I wasn't sure how serendipitous a find this was. We have a blackcurrant glut every year and two new redcurrant bushes thanks to cuttings a fellow allotmenteer gave me. But I was planning a soft fruit area on the new allotment and so far only had the redcurrants and some rather feral raspberry canes to go in there. The picture on the label was pretty, showing plants abundant with coral-coloured sprays of fruit, and clearly no-one else was going to buy them.

Pink currants are a redcurrant variant, ripening to a flushed salmon-pink in early July. They can be grown just as black- or redcurrants: best in free-draining soils and in a position where they can get a little afternoon shade. Having said that, my blackcurrants are established in the wettest part of my allotment and they don't seem to mind. I built some free-standing brick raised beds for the pink currants to help with the drainage. I also made sure to weed the raised beds properly: the blackcurrants do get a bit overrun each year by bindweed, however diligently I try to dig it out around the roots.

The pink currants came in containers so I removed them, watered well and teased out the roots, before planting them in a hole slightly bigger than the pot. I back-filled with compost, adding another layer as mulch once the plants were in situ and firmed the top. Having watered them in well, I left them alone to settle in.

They fruited just four months later (they must have been in those pots for a while ...). Not a huge crop, but enough to promise much more in succeeding year. The fruit look like little pink pearls, with a fresh, almost floral flavour. Certainly not as strong as blackcurrants or as sweet/sharp as redcurrants. Currants are easy and rewarding to turn into jelly, but until I get an overwhelming glut of these I'll be content to stick with eating them fresh from the plant. Those that did make it home were scattered over fruit salads, used to top breakfast cereal and porridge, and, most successfully, folded into an Eton Mess with a few raspberries, happily also ripe at the same time - see below.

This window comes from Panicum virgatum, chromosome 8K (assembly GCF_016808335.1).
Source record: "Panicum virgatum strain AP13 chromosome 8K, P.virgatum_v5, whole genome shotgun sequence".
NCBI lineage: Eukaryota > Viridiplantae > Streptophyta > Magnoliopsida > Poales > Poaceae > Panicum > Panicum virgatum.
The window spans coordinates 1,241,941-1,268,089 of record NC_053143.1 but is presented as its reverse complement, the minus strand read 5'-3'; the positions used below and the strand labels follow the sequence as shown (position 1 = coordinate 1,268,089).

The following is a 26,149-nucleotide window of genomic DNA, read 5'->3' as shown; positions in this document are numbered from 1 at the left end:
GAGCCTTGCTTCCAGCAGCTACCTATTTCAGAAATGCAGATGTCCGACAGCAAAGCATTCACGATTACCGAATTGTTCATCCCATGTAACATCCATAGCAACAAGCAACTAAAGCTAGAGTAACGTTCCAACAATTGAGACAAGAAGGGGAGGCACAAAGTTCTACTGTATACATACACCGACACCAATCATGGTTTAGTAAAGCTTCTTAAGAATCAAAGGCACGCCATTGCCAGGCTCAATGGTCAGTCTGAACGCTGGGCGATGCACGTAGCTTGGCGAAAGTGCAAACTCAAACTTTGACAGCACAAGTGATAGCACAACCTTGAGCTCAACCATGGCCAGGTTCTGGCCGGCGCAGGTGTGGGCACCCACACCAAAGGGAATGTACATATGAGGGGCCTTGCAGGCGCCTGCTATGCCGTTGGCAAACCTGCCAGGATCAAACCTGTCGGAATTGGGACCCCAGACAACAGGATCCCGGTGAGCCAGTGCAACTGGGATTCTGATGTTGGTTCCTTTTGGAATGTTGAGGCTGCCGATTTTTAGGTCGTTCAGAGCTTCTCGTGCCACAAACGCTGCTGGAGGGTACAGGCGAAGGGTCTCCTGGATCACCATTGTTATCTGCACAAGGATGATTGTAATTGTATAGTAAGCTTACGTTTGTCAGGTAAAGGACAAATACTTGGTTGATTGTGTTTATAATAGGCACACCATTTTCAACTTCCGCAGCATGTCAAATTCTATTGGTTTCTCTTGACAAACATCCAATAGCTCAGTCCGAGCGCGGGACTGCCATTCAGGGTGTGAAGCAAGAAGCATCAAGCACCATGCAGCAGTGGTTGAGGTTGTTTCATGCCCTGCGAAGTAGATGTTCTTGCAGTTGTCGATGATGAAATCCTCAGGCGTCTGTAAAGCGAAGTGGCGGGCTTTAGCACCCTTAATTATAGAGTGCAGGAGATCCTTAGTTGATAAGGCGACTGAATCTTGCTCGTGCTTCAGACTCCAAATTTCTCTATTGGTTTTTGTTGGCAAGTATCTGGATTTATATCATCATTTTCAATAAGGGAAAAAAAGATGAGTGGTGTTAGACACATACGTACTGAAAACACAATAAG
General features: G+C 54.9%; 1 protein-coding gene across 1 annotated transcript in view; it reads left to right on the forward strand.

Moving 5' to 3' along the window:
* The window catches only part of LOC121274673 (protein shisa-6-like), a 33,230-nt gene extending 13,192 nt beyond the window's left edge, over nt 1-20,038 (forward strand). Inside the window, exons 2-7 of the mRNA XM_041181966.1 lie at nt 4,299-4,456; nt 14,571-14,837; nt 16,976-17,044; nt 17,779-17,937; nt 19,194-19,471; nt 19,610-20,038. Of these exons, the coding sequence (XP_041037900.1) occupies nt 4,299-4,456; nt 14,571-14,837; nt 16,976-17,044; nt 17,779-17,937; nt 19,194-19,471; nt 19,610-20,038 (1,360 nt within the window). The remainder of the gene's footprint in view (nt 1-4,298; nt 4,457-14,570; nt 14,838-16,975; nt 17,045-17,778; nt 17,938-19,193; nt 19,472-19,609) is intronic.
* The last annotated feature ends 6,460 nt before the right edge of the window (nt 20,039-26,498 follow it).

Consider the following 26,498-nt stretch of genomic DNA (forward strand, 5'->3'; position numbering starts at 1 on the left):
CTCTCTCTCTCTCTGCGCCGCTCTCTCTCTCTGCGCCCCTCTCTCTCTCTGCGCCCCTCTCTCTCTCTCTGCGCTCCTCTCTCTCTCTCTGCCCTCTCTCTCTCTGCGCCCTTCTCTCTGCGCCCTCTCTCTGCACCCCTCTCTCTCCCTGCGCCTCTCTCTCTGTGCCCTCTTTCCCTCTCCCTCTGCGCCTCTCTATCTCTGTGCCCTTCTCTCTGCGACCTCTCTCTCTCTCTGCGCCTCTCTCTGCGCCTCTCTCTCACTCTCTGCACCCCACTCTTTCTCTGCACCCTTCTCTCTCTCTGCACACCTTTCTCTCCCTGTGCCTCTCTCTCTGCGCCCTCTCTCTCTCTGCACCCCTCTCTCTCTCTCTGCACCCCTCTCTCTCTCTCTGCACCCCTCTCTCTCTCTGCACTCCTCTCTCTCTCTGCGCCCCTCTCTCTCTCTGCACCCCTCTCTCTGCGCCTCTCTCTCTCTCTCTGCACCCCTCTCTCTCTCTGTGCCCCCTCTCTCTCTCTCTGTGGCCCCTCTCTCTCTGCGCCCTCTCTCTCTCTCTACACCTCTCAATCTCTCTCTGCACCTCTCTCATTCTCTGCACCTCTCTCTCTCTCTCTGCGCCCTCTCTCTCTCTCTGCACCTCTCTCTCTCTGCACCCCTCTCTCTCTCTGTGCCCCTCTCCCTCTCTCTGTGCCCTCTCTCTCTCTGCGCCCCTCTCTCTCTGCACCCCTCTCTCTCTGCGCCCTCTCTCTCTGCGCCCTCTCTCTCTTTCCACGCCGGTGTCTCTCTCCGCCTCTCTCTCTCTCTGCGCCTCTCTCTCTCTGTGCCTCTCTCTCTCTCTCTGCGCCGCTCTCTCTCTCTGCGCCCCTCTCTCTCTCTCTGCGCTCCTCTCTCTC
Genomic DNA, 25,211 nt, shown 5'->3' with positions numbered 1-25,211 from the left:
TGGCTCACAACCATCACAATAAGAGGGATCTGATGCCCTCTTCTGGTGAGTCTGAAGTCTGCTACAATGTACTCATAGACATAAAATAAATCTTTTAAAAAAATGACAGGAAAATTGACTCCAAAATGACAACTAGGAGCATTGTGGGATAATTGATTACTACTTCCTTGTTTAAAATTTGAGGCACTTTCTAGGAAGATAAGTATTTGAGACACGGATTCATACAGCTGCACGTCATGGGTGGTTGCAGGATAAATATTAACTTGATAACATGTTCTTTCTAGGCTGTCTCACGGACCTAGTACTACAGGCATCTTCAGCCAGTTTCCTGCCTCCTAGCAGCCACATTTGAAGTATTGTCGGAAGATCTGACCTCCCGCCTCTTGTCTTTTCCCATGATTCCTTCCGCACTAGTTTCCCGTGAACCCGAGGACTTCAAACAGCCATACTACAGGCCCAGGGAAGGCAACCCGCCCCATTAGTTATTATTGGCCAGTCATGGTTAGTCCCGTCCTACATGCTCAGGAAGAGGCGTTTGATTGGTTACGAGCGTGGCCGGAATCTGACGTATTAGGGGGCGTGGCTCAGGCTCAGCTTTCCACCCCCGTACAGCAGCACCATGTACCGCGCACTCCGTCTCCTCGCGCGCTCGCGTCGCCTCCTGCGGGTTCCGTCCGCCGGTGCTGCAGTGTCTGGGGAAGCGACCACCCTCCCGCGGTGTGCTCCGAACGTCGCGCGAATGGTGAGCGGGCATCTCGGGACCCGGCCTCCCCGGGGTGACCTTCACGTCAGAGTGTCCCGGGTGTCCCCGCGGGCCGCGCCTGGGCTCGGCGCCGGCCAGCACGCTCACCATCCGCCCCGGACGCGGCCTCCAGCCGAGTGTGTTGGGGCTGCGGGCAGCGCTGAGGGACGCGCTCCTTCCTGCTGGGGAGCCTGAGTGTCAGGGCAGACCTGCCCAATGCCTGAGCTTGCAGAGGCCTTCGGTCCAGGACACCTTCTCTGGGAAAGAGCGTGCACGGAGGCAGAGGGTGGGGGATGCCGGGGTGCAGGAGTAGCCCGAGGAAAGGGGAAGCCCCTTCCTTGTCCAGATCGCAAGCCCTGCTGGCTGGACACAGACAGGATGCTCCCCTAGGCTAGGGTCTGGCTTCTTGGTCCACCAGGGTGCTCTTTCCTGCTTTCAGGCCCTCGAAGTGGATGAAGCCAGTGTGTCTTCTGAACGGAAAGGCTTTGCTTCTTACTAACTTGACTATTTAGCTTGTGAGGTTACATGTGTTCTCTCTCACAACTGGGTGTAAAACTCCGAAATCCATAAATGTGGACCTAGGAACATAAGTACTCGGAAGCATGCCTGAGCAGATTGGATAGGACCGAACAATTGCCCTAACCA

Pink currant mess with raspberries.

Sunday 6 November 2016

Save the seed - tomatillos

You can never predict with any certainty which crops will do well at the beginning of the season. This year, the Swiss chard, usually one of my bankers, all ran to seed in May and I was barely able to pick a single leaf. I planted the borlotti beans far too late and despite the fine summer and mild autumn, they never caught up. And the tomatillo seeds inexplicably refused to germinate - I got a grand total of three plants from 20 or so seeds sown.

I always feel faintly amazed when the tomatillo plants grow strong and productive most years - they always seem very exotic in my north London allotment. They are closely related to physalis, or Cape gooseberry, and grow similarly, the fruit maturing within a papery husk (see picture, above). The fruit itself looks like a green tomato, another relative, though the tomato is more of a cousin than a sibling. Tomatillos (Physalis philadelphica or Physalis ixocarpahave a fresh zingy taste, not unlike either a physalis or tomato without the sweetness, and are commonly used in Mexican and South American cooking, in salsas, and cooked sauces

Thinking about how to ensure better germination rates, I considered saving seed from this year's tomatillos to provide seed for next season. Horticultural lore says that over generations, self-seeded plants will become more and more adapted to the specific conditions in your soil - your terroir, if you like. This is one reason why saving your own seed is so effective (it's also economic and sustainable, but let's just stick with the adaptive advantages for now).

The idea of saving seed from my plants has always been irresistible but there are practicalities to take into account. You should also only save the seed of open pollinated plants. These are plants which either self-pollinate, or which are pollinated by a plant of the same variety. The resulting seeds will then 'come true', ie, produce fruits like those of the parent plants.